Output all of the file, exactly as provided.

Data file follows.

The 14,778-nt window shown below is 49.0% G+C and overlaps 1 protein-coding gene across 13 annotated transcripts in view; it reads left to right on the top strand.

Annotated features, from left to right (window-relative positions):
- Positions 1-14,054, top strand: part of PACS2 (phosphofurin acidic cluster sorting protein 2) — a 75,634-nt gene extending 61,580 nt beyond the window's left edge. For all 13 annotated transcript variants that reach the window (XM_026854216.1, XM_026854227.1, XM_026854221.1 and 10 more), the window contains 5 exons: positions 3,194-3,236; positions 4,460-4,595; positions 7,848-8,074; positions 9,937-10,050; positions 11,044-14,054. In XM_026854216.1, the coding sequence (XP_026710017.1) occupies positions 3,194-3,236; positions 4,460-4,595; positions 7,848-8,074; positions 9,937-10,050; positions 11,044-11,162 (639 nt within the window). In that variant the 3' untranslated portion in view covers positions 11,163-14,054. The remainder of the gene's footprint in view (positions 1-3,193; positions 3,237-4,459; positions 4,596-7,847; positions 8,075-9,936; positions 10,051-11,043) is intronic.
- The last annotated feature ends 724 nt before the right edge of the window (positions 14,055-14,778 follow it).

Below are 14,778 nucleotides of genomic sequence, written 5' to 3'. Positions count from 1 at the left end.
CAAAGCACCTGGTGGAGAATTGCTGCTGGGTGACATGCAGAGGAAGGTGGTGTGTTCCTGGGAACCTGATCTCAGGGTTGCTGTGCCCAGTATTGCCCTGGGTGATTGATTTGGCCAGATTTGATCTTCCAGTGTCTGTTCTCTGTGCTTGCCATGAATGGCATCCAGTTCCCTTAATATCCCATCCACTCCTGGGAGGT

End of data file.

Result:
The 14,778-nt window shown below is 49.0% G+C and overlaps 1 protein-coding gene across 13 annotated transcripts in view; it reads left to right on the top strand.

Annotated features, from left to right (window-relative positions):
- Positions 1-14,054, top strand: part of PACS2 (phosphofurin acidic cluster sorting protein 2) — a 75,634-nt gene extending 61,580 nt beyond the window's left edge. For all 13 annotated transcript variants that reach the window (XM_026854216.1, XM_026854227.1, XM_026854221.1 and 10 more), the window contains 5 exons: positions 3,194-3,236; positions 4,460-4,595; positions 7,848-8,074; positions 9,937-10,050; positions 11,044-14,054. In XM_026854216.1, the coding sequence (XP_026710017.1) occupies positions 3,194-3,236; positions 4,460-4,595; positions 7,848-8,074; positions 9,937-10,050; positions 11,044-11,162 (639 nt within the window). In that variant the 3' untranslated portion in view covers positions 11,163-14,054. The remainder of the gene's footprint in view (positions 1-3,193; positions 3,237-4,459; positions 4,596-7,847; positions 8,075-9,936; positions 10,051-11,043) is intronic.
- The last annotated feature ends 724 nt before the right edge of the window (positions 14,055-14,778 follow it).

Below are 14,778 nucleotides of genomic sequence, written 5' to 3'. Positions count from 1 at the left end.
CAAAGCACCTGGTGGAGAATTGCTGCTGGGTGACATGCAGAGGAAGGTGGTGTGTTCCTGGGAACCTGATCTCAGGGTTGCTGTGCCCAGTATTGCCCTGGGTGATTGATTTGGCCAGATTTGATCTTCCAGTGTCTGTTCTCTGTGCTTGCCATGAATGGCATCCAGTTCCCTTAATATCCCATCCACTCCTGGGAGGT